There are 15 people who have been criminally charged so far. Four of them have since had plea deals. The majority of them are people who work with the Michigan Department of Environmental Quality or the Department of Health and Human Services. A few worked with the city. Two of the emergency managers have been indicted. The cases are at the tail end of their preliminary exams and [we’ll know] whether or not they’ll proceed to trial soon. Only one person was fired. Some of the people who are in charge are suspended as these proceedings play out.
Two—including the director of Michigan’s Health and Human Services—are still in their jobs actively working even as these cases play out, which puts them in the curious position of both facing very serious charges, like involuntary manslaughter, even as they are leading the agency tasked with managing the recovery efforts in Flint. There's a special prosecutor leading the investigation because the attorney general's office is constitutionally obliged to represent the state's interest. The state is effectively funding both the prosecution and the defense of these cases, as well as the salaries and all these lawyers. It's insane.
What did independent studies show caused the whole water crisis?
They're not filtering the water properly. They're not adding the corrosion control to the water. Water passes through these aging lead lines and the lead starts disintegrating into the water and then people drink it. The orange color, the discoloration, that was iron corroding into the pipes. It's rust, basically. There was a number of contamination issues, most seriously an outbreak of legionnaires' disease, which is what actually killed people.
Are there more Flints in our future?
We have lead pipes and lead plumbing infrastructures everywhere. Chicago's actually the city that has more lead pipes than anywhere else. This is not OK. Lead is toxic, any amount of lead. We shouldn't be drinking our water out of it. Even the way the federal rules are written, the minimum standards they set essentially allow some lead in the water. I don't think we should be surprised when people are ingesting lead and getting lead in their bodies. This is true even in wealthier and whiter communities. Nobody's immune. Flint should be a wake-up call for folks to take a hard look at their drinking systems, where their water comes from, and what it's passing through. Really raise up a movement to get rid of it, because pretending it's not there is not going to work.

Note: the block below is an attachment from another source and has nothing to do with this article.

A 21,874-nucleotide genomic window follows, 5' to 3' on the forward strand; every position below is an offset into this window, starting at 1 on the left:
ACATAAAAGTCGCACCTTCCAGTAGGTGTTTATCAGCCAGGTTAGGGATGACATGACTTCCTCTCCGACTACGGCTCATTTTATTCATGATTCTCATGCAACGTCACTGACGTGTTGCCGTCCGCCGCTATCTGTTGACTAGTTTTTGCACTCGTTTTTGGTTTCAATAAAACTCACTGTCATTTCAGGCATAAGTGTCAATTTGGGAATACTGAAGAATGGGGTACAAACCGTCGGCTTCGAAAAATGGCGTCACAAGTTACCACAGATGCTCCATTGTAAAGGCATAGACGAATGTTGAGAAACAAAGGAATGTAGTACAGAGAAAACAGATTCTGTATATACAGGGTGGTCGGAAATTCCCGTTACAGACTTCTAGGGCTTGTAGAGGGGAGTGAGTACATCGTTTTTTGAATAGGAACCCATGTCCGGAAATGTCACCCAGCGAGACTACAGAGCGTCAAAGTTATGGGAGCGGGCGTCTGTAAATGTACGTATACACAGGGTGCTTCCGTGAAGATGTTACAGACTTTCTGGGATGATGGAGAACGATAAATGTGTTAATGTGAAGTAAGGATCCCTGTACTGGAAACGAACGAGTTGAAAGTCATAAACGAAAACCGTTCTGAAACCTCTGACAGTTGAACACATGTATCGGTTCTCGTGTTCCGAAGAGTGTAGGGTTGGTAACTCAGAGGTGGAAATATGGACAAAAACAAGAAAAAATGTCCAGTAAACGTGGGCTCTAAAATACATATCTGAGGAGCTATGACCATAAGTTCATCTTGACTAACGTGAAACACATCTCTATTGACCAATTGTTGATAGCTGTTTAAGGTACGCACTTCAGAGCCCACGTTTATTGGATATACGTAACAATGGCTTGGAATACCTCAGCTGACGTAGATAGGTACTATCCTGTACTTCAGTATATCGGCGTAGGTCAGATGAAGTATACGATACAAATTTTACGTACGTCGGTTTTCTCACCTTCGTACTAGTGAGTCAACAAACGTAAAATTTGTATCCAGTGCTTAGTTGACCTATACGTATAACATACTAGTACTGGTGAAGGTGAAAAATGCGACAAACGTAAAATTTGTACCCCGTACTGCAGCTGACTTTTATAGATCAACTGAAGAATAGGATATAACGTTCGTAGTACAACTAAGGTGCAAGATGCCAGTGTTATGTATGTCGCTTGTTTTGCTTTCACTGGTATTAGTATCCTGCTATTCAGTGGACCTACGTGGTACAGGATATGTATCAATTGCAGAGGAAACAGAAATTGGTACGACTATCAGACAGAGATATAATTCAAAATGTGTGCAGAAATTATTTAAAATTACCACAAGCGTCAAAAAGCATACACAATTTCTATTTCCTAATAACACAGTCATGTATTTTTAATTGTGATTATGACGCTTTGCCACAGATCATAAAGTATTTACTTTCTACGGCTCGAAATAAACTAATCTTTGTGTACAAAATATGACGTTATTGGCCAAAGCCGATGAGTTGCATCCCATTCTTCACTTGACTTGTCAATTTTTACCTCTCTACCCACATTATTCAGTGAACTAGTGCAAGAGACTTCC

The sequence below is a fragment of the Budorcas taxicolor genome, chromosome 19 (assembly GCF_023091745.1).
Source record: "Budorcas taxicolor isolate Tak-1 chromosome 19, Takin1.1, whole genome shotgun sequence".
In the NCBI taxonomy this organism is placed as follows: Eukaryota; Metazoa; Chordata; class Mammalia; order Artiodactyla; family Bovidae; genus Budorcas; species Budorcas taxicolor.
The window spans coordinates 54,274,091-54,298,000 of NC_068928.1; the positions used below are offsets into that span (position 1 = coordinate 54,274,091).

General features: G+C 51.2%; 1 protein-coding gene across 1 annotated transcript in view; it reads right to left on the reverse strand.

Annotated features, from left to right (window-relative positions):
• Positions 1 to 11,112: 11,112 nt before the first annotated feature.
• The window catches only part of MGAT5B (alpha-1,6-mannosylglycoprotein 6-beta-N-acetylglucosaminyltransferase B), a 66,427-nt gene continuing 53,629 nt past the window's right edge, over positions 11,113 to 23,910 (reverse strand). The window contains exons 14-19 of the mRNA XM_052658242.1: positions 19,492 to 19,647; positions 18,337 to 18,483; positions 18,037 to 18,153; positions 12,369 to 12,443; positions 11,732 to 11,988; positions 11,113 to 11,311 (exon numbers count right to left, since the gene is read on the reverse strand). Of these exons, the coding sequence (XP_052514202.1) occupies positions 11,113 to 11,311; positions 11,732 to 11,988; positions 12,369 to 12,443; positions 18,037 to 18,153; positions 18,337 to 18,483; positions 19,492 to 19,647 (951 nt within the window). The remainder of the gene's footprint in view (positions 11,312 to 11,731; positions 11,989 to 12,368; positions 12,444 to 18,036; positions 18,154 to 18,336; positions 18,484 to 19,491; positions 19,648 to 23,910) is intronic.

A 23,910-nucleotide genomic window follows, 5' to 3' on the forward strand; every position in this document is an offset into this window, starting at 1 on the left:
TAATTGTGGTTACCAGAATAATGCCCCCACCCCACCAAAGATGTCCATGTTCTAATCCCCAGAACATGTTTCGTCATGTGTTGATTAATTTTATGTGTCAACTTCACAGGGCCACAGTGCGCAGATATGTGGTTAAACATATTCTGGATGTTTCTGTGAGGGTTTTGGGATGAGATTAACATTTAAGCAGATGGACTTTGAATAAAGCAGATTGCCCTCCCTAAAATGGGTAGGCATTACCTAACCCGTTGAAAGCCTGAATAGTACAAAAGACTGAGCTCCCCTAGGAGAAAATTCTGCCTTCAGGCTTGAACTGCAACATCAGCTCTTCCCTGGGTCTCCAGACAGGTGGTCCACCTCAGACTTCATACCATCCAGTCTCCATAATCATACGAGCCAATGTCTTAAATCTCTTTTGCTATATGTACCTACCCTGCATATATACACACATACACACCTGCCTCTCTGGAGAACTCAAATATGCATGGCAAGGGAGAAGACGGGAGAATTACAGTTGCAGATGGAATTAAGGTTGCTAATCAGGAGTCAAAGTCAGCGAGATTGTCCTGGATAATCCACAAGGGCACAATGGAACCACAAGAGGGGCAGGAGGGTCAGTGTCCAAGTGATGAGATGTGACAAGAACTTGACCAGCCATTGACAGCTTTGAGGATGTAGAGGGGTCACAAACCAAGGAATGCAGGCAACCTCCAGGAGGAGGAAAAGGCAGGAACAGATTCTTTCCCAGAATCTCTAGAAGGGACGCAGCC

"I think when stories like Flint happen, and they will continue to happen, we really need to recommit to the ideals of the public good."
As Donald Trump continues to roll back regulations and makes it easier for corporations to do as they please, how do you think our failing infrastructures will fair?
It's funny that you mention that with Trump in particular, because infrastructure's supposed to be his thing, right? He's like, I build things and every week's going to be Infrastructure Week. Yet pairing that with the environmental regulations and the way the EPA's been reorganized, there's a real dissonance there. We need good infrastructure to have healthy environments. Healthy environments help serve our infrastructure for the long term. The way that environmental racism works, where some groups of people experience disproportionate harm, is morally wrong.
I think when stories like Flint happen, and they will continue to happen, we really need to recommit to the ideals of the public good. Some things, like making sure that everybody has affordable drinking water, are just the right thing to do. We can't take for granted that things are going to work out toward the public good. I think that what happened in Flint shows that [even though things] were clearly wrong, they were not actually illegal. That should give us an opportunity to think about what kind of structures we can create that serve a more just and healthy world.
This interview has been edited and condensed.